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Displaying items by tag: Cunard Line

Passengers embarking in Dublin Port for a cruise next month will firstly spend their first night onboard while docked in the capital, writes Jehan Ashmore.

The classic cruiseship Saga Ruby will welcome her passengers and after checking in they can explore the 4-star rated vessel followed by dinner, marking the first evening of an eight-night cruise of the Faroe, Orkney & Outer Hebridean Islands.

On the following day passengers can remain onboard and enjoy the facilities or take an optional tour of Dublin or Wicklow prior to returning to the cruiseship for the evening departure on 24 July.

Prices start from €1,159pp in a twin inside cabin, for more information on other cabin categories and the cruise from John Galligan Travel click here.

Saga Ruby is one of the last traditionally built cruiseships, featuring spacious wooden decks in particularly on the tiered decks overlooking her cruiser stern. The 24,492 tonnes vessel joined Saga Cruises in 2005 after a $17m refit and was at one stage was the Caronia of Cunard Line, but she started her career as Vistafjord for Norwegian America Line as a combined cruise-liner /cruise-ship when built in 1973. To read more about the classic ship click here.

She can take over 600 passengers and is currently operated by the Saga Cruises which caters primarily for the UK over-50's market noting passengers can be accompanied by adults over 40.

Published in Cruise Liners
This year a total of 54 cruiseships and over 100,000 passengers are to disembark in Cork Harbour, mostly at the Cobh Cruise Terminal, writes Jehan Ashmore.

The inaugural call for this season was made last Monday by Cunard Line's Queen Victoria (90,049grt) and the four year-old vessel is to return for another visit on 5 May. Her slighty larger sister Queen Elizabeth (90,400grt) will make her maiden 'Irish' port of call on 10 September.

Last Autumn the 2,092 passenger cruiseship newbuild was 'floated-out' of the building dry-dock at Fincantieri's Monfalcone shipyard in Italy. At 294m long her hull is derived from the 'Vista' class series built for Carnival Corporation, owners of the Cunard Line.

Four days later the Cunard 'flagship' Queen Mary 2 (QM2) will also make an appearance. The 148,528grt French built vessel is the only designated cruise-liner in the world, the title was handed on from her predecessor, Queen Elizabeth II (QE2).

Throughout the career of the iconic liner, she made several calls to Cork (Ringaskiddy) while employed on the Atlantic 'liner' service between Southampton and New York.

On her farewell cruise QE2 made her first and only call to Cobh in 2008, the 70,327grt ship was meant to stay for a standard day-long visit but due to strong windy weather conditions in Cherbourg, she was prevented from docking and spent an un-scheduled overnight stay in the picturesque location.

The scheduling of all three 'Cunarders' to Cobh will be a first for the Port of Cork. Asides the Italian-built trio, there will be plenty more cruise callers lined up for the season, notably the Independence of the Seas, the largest cruiseship caller to an Irish port.

The Finnish built giant weighs 154,407 grt (some 6,000 tonnes larger than the liner QM2) and can carry 4,375 passengers.

Another large visitor will be the Azura at 115,055grt which can handle 3,100 passengers. She is the built to a design based from the 'Grand' class ships commissioned for Carnival Corporation's which also owns Princess Cruises.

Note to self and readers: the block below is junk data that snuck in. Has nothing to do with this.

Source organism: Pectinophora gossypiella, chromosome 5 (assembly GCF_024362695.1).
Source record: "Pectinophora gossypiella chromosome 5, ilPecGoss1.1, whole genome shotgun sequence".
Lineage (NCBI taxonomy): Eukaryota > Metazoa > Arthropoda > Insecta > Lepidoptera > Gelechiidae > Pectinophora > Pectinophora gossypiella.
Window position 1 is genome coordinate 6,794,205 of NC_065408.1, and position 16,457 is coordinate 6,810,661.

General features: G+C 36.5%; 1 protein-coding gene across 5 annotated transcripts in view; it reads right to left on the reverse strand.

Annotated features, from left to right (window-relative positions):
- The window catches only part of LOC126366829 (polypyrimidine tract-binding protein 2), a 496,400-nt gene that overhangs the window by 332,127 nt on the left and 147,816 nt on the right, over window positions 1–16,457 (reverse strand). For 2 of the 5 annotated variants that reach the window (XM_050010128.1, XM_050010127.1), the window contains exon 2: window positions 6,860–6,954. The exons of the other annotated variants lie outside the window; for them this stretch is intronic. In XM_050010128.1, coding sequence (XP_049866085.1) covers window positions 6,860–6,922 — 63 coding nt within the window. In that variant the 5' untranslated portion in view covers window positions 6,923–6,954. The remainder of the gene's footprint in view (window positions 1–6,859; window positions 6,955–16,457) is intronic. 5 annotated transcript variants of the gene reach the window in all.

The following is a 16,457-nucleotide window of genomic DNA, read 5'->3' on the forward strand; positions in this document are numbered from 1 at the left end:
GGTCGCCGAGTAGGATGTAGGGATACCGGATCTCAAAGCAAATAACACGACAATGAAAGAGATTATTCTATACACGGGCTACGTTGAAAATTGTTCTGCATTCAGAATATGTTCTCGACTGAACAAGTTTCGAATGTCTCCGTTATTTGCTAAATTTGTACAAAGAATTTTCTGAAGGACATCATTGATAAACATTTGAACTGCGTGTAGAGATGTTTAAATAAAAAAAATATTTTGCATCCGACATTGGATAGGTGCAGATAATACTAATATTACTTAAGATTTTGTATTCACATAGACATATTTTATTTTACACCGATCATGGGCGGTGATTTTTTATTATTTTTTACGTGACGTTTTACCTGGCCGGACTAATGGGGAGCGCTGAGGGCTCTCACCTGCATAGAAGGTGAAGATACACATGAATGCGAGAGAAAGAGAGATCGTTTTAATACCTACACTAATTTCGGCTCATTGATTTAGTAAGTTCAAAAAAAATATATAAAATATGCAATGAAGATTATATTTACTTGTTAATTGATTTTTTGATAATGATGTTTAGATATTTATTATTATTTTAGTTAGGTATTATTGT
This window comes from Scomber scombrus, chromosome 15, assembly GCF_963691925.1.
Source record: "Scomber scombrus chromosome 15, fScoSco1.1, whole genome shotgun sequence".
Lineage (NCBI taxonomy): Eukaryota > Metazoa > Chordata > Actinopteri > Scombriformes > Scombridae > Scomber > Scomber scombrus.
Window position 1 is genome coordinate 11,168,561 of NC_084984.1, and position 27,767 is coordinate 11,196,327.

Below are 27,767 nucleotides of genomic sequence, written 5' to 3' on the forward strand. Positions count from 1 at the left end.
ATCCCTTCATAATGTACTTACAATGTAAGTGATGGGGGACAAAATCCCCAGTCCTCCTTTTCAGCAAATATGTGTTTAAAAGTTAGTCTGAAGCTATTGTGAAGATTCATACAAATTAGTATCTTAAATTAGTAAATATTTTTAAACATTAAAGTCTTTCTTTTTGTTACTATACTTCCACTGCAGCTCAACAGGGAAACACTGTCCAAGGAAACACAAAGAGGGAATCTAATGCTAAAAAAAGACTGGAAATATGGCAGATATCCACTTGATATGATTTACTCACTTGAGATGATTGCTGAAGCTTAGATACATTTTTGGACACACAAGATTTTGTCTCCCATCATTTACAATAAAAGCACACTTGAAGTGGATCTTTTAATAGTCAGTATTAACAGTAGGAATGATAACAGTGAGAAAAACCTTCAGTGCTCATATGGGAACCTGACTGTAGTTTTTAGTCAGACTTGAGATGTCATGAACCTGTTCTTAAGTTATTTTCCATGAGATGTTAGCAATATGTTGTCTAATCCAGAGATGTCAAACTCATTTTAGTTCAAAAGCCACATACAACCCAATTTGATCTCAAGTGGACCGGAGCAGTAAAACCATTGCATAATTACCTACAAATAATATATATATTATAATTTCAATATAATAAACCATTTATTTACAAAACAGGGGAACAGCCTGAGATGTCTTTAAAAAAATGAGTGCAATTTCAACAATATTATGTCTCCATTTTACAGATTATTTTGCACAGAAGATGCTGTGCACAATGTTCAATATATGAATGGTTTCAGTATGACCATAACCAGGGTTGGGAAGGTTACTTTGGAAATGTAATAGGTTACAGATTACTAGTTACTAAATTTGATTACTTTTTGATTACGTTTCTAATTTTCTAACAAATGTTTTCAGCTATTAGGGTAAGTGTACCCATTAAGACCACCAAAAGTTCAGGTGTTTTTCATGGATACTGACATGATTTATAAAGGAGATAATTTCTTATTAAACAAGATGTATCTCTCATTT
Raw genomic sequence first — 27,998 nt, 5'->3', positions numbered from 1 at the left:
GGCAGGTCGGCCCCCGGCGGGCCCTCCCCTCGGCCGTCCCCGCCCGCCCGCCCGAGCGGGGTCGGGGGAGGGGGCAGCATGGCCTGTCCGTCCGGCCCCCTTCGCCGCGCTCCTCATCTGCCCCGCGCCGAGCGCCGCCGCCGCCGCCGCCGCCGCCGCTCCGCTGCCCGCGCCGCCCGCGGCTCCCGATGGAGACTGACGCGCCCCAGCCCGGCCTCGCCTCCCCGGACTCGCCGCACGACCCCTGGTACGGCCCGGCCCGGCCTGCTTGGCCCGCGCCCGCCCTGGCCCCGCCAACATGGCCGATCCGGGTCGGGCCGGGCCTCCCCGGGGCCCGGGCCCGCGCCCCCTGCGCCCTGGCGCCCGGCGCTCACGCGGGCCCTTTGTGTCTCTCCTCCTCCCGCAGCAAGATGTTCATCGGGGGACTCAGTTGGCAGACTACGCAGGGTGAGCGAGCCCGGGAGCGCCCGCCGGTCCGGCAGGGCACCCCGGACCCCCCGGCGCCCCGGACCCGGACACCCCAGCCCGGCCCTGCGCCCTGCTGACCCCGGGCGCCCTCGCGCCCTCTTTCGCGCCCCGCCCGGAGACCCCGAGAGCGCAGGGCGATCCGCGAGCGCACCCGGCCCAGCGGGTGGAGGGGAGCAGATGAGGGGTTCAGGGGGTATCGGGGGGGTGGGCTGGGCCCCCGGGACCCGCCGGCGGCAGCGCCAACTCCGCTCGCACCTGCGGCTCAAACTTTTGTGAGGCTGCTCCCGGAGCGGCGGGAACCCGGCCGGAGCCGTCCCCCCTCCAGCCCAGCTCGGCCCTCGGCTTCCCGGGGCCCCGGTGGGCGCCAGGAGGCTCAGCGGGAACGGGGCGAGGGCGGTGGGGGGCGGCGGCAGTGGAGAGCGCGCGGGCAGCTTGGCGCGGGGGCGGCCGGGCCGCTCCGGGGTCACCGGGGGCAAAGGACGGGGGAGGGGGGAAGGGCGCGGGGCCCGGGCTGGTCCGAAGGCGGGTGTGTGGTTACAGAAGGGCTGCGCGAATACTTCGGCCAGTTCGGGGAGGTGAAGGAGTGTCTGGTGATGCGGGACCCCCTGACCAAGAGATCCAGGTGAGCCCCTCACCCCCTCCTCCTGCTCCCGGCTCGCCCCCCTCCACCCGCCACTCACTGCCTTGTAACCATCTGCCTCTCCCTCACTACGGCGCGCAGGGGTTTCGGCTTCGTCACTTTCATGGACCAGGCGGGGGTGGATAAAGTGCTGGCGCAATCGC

The value of the cruiseship sector business to the island of Ireland this year is valued at €60m. The list below is a schedule of cruiseship calls to Cork Harbour (Cobh, Ringaskiddy and Cork city-centre quays).

Please note information is based in the order of ship's name first, passenger capacity (PAX), arrival date (time), location of berth and lastly departure date (time). For the most up-to-date information please refer to the Port of Cork Company website cruise call list.

ATHENA 580 Apr 27th at 08:00 Cobh Cruise Terminal

CELEBRITY ECLIPSE 3129 Apr 30th at 14:00 Cobh Cruise Terminal
May 1st at 16:00

INDEPENDENCE OF THE SEAS 4375 May 1st at 17:00 Cobh Cruise Terminal
May 2nd at 18:00

CELEBRITY ECLIPSE 3129 May 4th at 14:00 Cobh Cruise Terminal

DISCOVERY 689 May 4th at 07:00 Ringaskiddy DWB May 4th at 22:00

QUEEN VICTORIA 2000 May 5th at 20:02 Cobh Cruise Terminal
May 25th at 18:00

EMERALD PRINCESS 3592 May 6th at 08:00 Cobh Cruise Terminal
May 6th at 19:00

LE BOREAL 260 May 9th at 07:00 Cobh Cruise Terminal May 9th at 17:00

GRAND PRINCESS 3300 May 15th at 06:00 Cobh Cruise Terminal
May 15th at 17:00

COSTA DELIZIOSA 2826 May 17th at 07:00 Cobh Cruise Terminal
May 17th at 19:00

CROWN PRINCESS 3114 May 24th at 07:00 Cobh Cruise Terminal
May 24th at 17:00

ROTTERDAM 1668 May 26th at 07:00 Cobh Cruise Terminal
May 26th at 17:00

SILVER WHISPER 1668 May 28th at 09:00 Cobh Cruise Terminal
May 28th at 23:00

LE DIAMANT 200 Jun 22nd at 06:00 Cobh Cruise Terminal
Jun 22nd at 19:00

ASTOR 656 Jun 27th at 06:00 Ringaskiddy DWB

SILVER CLOUD 296 Jun 27th at 07:00 Cobh Cruise Terminal
Jun 27th at 19:00

MINERVA 352 Jul 1st at 07:00 Cobh Cruise Terminal

LE DIAMANT 200 Jul 7th at 06:00 North Custom House Quay
Jul 7th at 23:30

AURORA 1950 Jul 7th at 11:30 Cobh Cruise Terminal
Jul 7th at 23:00

ATHENA 580 Jul 15th at 08:00 Cobh Cruise Terminal
Jul 15th at 17:00

SILVER CLOUD 296 Jul 18th at 07:00 Cobh Cruise Terminal
Jul 18th at 19:00

SPIRIT OF ADVENTURE 470 Jul 19th at 06:00 North Custom House Quay
Jul 19th at 18:00

ROTTERDAM 1668 Jul 19th at 07:00 Cobh Cruise Terminal
Jul 19th at 17:00

AZURA 3100 Jul 19th at 08:00 Ringaskiddy DWB
Jul 19th at 18:00

DAWN PRINCESS 2342 Jul 24th at 06:00 Cobh Cruise Terminal
Jul 24th at 17:00

CROWN PRINCESS 3114 Jul 26th at 07:00 Cobh Cruise Terminal
Jul 26th at 17:00

MARINA- Jul 27th at 07:00 Cobh Cruise Terminal
Jul 27th at 18:00

AIDABLU 2580 Aug 11th at 07:00 Cobh Cruise Terminal
Aug 11th at 18:00